Jurisdiction in this case is based on diversity of citizenship. 28 U.S.C. § 1332(a) (1994). Each of the three plaintiffs — LOI, Cornell, and Mid-State — is a New York corporation with its principal place of business in New York. (Klein Aff. ¶¶ 10-12) Defendant Chubb is a Delaware corporation with its principal place of business in New Jersey. ( Id. ¶ 13) The value of the declaratory judgments sought by plaintiffs — i.e., the value of defending and indemnifying Lefrak in the negligence actions — combined with the demand for damages, exceeds the $50,000 statutory minimum. Hunt v. Washington State Apple Advertising Comm'n, 432 U.S. 333, 346, 97 S.Ct. 2434, 2443, 53 L.Ed.2d 383 (1977); A.F.A. Tours, Inc. v. Whitchurch, 937 F.2d 82, 87 (2d Cir. 1991). Because this is a diversity case, this court sits in New York, and the parties have not specified otherwise, New York law controls. Erie R.R. Co. v. Tompkins, 304 U.S. 64, 78, 58 S.Ct. 817, 822, 82 L.Ed. 1188 (1938).


Basic principles of contract law govern the interpretation of insurance contracts. State v. American Mfrs. Mut. Ins. Co., 188 A.D.2d 152, 154, 593 N.Y.S.2d 885, 886 (3d Dep't 1993). The fundamental objective of contract interpretation is to give effect to the expressed intention of the parties. Kimmins Indus. Serv. Corp. v. Reliance Ins. Co., 19 F.3d 78, 81 (2d Cir. 1994). The words in the contract are given their ordinary, non-technical meaning. Rocon Mfg. Inc. v. Ferraro, 199 A.D.2d 999, 999, 605 N.Y.S.2d 591, 592 (4th Dep't 1993). If a reasonably prudent layperson would find the words unambiguous, the court will enforce that unambiguous meaning. Ace Wire Cable Co. v. Aetna Casualty Surety Co., 60 N.Y.2d 390, 398, 469 N.Y.S.2d 655, 658, 457 N.E.2d 761, 763-64 (1983). However, if language suggests more than one meaning to the reasonably prudent person, or if reasonably prudent people would disagree about its meaning, that language is ambiguous. When the meaning of ambiguous language is in dispute, the parties may present extrinsic evidence of their intent at the time of contracting to cure the ambiguity. Schering Corp. v. Home Ins. Co., 712 F.2d 4, 9 (2d Cir. 1983).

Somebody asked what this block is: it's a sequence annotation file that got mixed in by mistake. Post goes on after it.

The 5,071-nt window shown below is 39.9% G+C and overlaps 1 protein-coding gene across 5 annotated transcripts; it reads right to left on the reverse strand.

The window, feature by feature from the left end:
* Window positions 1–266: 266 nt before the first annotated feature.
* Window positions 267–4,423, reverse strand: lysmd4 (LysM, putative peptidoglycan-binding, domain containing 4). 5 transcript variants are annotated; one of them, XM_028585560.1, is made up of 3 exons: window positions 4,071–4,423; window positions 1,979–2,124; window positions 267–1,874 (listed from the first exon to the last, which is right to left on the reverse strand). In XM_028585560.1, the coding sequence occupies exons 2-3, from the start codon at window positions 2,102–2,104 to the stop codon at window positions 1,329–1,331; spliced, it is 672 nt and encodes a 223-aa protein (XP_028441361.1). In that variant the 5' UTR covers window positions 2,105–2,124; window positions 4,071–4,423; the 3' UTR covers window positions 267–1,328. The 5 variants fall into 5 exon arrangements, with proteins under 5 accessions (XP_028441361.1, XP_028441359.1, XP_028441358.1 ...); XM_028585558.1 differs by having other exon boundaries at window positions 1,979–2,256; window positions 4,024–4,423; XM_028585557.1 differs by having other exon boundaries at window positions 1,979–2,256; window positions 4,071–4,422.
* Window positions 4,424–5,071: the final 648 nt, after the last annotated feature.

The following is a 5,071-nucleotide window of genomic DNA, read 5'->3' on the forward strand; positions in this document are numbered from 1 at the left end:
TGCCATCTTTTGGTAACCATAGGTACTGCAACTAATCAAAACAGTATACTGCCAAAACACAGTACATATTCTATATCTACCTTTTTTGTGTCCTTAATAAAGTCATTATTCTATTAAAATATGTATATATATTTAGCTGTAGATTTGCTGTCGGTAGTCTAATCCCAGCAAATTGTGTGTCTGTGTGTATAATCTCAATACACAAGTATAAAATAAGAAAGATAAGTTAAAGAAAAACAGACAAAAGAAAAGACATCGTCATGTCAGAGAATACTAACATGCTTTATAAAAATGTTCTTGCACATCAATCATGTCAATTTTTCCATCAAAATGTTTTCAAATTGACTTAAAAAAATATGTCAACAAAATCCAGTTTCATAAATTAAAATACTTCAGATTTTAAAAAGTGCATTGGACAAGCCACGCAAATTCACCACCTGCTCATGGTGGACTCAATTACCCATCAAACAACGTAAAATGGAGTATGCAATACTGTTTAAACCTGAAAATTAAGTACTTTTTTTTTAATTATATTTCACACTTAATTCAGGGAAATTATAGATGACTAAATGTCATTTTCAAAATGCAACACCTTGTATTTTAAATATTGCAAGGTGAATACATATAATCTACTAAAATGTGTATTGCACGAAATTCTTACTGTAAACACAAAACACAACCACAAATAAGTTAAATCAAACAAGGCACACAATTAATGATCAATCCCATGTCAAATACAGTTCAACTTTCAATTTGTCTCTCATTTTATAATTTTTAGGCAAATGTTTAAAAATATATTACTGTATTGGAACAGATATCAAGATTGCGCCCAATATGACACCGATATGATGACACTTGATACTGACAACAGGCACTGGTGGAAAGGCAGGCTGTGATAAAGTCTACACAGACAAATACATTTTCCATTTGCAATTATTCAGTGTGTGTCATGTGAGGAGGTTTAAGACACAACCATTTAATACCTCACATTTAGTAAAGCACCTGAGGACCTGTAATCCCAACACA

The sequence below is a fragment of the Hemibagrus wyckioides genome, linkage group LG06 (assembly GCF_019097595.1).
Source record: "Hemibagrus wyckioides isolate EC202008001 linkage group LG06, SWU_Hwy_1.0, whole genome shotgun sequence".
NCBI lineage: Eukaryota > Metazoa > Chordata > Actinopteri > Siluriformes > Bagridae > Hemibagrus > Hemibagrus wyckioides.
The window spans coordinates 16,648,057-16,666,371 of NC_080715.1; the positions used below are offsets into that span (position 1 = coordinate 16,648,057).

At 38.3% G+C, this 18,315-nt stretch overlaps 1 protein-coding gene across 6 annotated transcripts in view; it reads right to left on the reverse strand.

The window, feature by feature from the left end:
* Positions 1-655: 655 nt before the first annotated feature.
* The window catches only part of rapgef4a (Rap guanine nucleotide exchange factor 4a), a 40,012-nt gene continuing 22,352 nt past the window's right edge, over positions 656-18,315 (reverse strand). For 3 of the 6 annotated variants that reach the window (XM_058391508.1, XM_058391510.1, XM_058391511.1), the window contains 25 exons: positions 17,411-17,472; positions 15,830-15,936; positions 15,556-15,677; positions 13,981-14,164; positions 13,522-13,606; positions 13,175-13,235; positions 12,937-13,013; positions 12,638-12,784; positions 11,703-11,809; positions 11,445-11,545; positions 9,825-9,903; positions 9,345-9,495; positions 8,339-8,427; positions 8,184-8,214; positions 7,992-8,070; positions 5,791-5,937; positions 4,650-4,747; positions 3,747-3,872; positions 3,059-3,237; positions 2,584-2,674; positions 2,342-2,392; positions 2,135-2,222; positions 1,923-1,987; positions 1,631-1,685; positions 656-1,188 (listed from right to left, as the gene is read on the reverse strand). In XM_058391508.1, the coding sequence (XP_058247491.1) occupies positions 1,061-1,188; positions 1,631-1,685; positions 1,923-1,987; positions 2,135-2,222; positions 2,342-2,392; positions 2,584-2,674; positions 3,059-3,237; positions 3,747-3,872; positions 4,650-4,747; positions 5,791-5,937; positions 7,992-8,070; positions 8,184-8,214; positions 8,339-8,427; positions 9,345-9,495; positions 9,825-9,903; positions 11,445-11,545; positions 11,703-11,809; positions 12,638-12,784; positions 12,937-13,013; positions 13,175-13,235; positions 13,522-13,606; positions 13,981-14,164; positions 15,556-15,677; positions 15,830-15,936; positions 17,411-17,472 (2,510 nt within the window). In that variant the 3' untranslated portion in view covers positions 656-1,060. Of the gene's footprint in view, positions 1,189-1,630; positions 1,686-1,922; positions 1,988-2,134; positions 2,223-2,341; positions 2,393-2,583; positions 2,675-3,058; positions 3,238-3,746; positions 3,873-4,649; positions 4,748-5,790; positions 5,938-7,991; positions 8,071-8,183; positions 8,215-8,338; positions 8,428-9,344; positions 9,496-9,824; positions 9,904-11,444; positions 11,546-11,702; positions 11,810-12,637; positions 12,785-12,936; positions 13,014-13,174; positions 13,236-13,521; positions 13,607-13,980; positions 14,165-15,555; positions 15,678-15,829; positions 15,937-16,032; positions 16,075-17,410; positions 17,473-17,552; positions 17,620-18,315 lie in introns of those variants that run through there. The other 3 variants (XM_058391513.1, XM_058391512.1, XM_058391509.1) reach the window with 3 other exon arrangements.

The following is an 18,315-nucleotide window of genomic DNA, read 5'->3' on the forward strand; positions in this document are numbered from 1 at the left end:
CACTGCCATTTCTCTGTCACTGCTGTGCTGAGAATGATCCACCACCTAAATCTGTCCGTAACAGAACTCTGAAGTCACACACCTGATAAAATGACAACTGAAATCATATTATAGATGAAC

Certain additional guidelines apply to an insurer's duty to defend. The duty to defend is "exceedingly broad," Colon v. Aetna Life Casualty Ins. Co., 66 N.Y.2d 6, 8-9, 494 N.Y.S.2d 688, 689, 484 N.E.2d 1040, 1040-41 (1985), and a court must find in favor of the insured when the allegations in the underlying complaint suggest a "reasonable possibility" of coverage. When such a reasonable possibility exists, the insurer must defend its insured, regardless of the ultimate determination of the scope of the policy or the merits of the underlying action. Fitzpatrick v. American Honda Motor Co., 78 N Y2d 61, 65-66, 571 N.Y.S.2d 672, 673-74, 575 N.E.2d 90, 91-92 (1991).

The insurer may avoid the duty to defend only by establishing that the policy unmistakably excludes the underlying action. Continental Casualty Co. v. Rapid-American Corp., 80 N.Y.2d 640, 652, 593 N.Y.S.2d 966, 972, 609 N.E.2d 506, 512 (1993). The insurer may do so by relying on clear policy language or extrinsic evidence that reveals the intent of the parties to exclude particular actions. If the insurer meets that burden by either method, a court will find an absence of a duty to defend.